Women's Physiology Class in the Old Main Building — 1880s.
Lucy Osband's interest in the natural sciences increased when she taught in Virginia. Her travels in the south and east familiarized her with the plants from those regions. Marine Life also fascinated her. With these interests and background, she became an instructor in the Natural Science Department at Michigan State Normal College in 1883. When a chairmanship in that department was established in 1884, she was hired to fill it. The accomplishments of Lucy Osband in the Natural Sciences are too numerous to describe in this article. Attention will focus instead on an area for which she also accomplished a great deal and received very little recognition — Physical Education.
Lucy's Interest in Physical Culture
Immediately upon arriving at the Normal School, Lucy Osband started teaching classes in “Swedish Work.” These classes were taught in addition to her responsibilities in the Natural Science Department. She received no extra pay for teaching “Swedish Work,” only the satisfaction of knowing that exercise was contributing to the health and welfare of the students. Lucy would take her physiology classes into the University Chapel, stand students in the aisles, and lead them in “Swedish Routine Movements” with dumbbells and Indian Clubs. (M. Osband 1944). Eventually she was give a basement room in the Old Main building, where her program included military marching, wands, pulley weights, and “Swedish Apparatus.” The former campus gymnasium had burned down in 1873 so there wasn't an appropriate place to hold Physical Culture classes. Lucy Osband would eventually change that.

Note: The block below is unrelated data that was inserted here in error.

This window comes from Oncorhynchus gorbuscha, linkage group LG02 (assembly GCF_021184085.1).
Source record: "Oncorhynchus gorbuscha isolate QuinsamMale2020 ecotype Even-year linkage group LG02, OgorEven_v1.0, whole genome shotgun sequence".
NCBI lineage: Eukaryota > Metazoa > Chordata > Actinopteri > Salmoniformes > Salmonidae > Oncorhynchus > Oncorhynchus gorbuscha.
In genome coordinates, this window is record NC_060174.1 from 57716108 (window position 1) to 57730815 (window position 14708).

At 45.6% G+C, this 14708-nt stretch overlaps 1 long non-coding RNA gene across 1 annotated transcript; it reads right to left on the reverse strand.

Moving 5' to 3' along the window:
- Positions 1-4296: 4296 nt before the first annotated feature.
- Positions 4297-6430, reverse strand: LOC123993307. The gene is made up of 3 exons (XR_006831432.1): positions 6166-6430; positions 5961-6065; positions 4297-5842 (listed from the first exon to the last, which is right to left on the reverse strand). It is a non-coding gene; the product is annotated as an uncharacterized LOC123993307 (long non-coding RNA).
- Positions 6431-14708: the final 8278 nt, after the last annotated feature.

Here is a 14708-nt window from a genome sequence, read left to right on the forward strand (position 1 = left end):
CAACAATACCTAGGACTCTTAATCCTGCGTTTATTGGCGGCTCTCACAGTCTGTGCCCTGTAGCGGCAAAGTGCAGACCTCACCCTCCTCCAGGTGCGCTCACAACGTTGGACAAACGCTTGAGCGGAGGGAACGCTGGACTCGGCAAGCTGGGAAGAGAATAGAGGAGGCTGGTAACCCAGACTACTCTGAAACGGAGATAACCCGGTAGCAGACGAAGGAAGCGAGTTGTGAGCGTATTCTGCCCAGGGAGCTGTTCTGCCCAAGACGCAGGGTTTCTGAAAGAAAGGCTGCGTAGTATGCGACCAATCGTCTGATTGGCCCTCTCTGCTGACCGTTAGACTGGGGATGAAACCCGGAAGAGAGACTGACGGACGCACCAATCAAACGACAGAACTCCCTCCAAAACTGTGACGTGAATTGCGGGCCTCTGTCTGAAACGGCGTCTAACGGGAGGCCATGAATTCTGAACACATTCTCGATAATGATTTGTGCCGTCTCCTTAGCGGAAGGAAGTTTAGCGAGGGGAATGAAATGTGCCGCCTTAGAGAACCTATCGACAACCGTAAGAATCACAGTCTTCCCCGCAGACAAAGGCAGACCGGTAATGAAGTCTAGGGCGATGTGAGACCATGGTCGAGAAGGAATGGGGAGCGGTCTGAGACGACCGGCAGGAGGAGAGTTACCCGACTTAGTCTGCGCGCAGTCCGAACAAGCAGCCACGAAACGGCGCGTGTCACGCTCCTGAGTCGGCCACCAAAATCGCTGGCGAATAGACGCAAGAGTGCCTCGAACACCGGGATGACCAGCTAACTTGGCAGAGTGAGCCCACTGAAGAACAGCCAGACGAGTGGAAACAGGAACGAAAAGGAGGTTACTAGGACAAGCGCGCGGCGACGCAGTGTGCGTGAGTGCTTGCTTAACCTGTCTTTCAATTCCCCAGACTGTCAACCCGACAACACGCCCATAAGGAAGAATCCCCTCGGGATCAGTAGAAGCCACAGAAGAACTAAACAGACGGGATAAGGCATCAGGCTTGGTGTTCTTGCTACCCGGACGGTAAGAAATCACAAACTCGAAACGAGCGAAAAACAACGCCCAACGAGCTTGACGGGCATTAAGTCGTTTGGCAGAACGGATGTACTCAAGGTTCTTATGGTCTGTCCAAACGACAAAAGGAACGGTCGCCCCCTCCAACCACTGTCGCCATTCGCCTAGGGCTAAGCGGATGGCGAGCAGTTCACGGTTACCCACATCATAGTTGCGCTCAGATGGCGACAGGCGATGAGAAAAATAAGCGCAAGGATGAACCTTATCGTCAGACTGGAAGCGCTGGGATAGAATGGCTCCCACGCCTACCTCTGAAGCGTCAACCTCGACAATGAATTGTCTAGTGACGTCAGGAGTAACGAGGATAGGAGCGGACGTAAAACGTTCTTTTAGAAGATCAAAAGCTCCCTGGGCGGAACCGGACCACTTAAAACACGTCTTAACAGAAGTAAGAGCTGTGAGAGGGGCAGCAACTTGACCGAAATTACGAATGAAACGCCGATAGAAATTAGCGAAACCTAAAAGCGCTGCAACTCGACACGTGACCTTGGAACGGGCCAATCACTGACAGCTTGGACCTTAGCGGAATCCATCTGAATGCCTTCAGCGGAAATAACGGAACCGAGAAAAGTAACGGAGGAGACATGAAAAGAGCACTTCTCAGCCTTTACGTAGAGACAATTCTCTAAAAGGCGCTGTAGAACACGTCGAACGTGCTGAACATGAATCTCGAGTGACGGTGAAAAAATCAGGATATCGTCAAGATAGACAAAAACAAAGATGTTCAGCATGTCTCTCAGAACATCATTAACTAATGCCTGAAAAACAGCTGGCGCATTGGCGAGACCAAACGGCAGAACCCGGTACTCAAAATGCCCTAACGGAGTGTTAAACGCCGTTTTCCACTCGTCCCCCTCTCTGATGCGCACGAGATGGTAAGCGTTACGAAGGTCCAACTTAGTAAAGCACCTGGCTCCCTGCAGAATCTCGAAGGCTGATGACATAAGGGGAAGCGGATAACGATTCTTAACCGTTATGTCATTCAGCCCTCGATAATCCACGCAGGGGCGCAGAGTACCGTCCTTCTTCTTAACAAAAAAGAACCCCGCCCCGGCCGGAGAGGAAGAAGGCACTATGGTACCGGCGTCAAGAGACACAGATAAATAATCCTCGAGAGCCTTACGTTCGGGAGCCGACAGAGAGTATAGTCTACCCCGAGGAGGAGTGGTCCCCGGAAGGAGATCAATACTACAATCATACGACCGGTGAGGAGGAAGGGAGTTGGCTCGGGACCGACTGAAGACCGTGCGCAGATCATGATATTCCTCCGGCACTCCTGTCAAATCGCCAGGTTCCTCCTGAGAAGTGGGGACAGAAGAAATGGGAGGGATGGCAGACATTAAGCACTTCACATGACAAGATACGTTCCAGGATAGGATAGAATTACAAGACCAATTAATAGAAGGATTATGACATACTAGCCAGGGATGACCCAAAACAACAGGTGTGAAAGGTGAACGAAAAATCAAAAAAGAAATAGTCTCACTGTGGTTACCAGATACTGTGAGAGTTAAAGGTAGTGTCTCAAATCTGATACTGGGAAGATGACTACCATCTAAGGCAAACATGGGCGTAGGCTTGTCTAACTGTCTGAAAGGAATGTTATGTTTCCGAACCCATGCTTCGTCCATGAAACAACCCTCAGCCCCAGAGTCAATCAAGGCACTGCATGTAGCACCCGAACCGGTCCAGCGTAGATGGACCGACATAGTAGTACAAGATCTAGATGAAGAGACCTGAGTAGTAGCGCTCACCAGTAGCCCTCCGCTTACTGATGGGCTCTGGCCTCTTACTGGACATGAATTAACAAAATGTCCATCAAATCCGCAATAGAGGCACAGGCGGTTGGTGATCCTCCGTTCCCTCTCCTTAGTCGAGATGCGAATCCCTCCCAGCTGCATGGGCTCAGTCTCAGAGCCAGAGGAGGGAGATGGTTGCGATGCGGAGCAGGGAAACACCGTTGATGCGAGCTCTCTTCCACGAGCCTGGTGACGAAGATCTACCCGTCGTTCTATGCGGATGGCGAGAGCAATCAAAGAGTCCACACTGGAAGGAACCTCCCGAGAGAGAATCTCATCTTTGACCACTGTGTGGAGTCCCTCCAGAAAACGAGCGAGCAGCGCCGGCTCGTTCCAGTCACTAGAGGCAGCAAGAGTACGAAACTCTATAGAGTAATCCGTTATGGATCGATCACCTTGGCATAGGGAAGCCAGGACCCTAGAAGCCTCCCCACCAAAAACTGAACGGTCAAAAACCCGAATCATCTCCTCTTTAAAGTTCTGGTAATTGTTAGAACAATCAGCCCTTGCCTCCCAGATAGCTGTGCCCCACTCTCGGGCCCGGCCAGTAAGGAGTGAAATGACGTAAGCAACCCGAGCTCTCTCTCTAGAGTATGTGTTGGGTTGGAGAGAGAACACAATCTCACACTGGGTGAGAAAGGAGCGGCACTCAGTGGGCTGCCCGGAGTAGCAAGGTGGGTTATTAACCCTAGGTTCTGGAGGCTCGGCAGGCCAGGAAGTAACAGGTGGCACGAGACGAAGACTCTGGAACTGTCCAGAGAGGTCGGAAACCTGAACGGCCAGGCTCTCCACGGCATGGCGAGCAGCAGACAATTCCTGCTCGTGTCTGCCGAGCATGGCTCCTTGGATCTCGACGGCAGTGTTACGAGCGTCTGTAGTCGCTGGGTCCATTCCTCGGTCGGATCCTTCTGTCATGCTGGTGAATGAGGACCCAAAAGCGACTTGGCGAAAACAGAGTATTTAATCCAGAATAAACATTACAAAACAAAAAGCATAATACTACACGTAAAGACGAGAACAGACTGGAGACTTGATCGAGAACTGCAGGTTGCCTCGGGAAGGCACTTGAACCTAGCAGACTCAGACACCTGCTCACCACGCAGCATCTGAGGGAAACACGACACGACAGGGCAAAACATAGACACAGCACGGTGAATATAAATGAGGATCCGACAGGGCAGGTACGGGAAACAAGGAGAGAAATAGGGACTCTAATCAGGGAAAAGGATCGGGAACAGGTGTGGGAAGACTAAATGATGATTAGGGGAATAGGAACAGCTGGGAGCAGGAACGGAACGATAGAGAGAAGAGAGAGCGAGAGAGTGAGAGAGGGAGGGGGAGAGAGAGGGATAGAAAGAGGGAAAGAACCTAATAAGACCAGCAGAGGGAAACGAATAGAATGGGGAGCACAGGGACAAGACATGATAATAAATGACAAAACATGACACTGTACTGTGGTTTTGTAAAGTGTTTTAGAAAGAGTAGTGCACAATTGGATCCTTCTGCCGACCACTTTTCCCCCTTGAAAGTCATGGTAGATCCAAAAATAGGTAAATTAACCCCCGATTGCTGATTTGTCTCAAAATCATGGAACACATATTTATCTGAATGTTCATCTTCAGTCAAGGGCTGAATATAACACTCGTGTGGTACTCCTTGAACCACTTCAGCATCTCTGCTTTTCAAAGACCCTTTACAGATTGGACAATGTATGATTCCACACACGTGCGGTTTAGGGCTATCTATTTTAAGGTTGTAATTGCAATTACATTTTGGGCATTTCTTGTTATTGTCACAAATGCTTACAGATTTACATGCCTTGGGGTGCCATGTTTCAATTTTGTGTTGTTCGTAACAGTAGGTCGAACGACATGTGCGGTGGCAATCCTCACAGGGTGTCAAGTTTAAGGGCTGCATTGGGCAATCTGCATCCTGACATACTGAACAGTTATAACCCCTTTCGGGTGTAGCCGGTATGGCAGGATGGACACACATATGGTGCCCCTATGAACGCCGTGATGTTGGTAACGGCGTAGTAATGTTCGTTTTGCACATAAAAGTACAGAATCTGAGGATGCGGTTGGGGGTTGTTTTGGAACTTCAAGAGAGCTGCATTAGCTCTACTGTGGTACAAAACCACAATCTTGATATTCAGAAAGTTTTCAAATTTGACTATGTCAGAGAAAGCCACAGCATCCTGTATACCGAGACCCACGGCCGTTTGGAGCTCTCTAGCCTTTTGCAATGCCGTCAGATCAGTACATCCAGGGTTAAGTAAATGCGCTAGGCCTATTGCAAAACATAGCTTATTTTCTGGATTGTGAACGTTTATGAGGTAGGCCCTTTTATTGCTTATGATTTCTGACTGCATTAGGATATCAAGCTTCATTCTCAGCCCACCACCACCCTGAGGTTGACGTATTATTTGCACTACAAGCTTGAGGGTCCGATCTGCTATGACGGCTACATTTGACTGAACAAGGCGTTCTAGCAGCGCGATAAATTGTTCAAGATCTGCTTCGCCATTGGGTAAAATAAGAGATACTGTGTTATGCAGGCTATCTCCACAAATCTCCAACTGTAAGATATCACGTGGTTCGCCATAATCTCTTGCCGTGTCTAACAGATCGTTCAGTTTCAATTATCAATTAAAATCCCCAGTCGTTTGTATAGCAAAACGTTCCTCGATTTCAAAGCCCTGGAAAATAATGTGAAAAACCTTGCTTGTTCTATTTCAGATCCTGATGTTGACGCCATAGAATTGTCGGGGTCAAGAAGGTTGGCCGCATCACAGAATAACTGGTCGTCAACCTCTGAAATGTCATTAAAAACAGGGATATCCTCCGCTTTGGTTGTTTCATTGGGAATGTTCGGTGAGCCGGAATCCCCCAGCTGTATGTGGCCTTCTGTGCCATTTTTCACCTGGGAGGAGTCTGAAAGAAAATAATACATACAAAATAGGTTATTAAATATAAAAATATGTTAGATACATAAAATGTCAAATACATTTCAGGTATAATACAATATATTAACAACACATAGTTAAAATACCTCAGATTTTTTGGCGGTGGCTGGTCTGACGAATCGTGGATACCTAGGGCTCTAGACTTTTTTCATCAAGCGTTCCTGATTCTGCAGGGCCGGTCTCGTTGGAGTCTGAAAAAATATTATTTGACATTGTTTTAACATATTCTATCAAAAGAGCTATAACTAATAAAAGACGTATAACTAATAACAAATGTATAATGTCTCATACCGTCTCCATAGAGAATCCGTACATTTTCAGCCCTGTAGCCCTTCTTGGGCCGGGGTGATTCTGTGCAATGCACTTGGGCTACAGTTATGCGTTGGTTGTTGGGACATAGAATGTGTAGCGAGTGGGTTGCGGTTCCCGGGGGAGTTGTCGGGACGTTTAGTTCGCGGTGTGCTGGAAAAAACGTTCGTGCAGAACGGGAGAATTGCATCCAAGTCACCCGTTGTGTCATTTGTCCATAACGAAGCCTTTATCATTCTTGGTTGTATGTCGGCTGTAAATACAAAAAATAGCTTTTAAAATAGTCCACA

The two photographs shown were probably taken from the new Physiology and Hygiene Course developed by Lucy Osband in 1886–1887. The new course included “practical work” in the application of the physiological laws of gymnastics. These sessions were held on a weekly basis in the basement of the Old Main Building.
1894 — Gymnasium.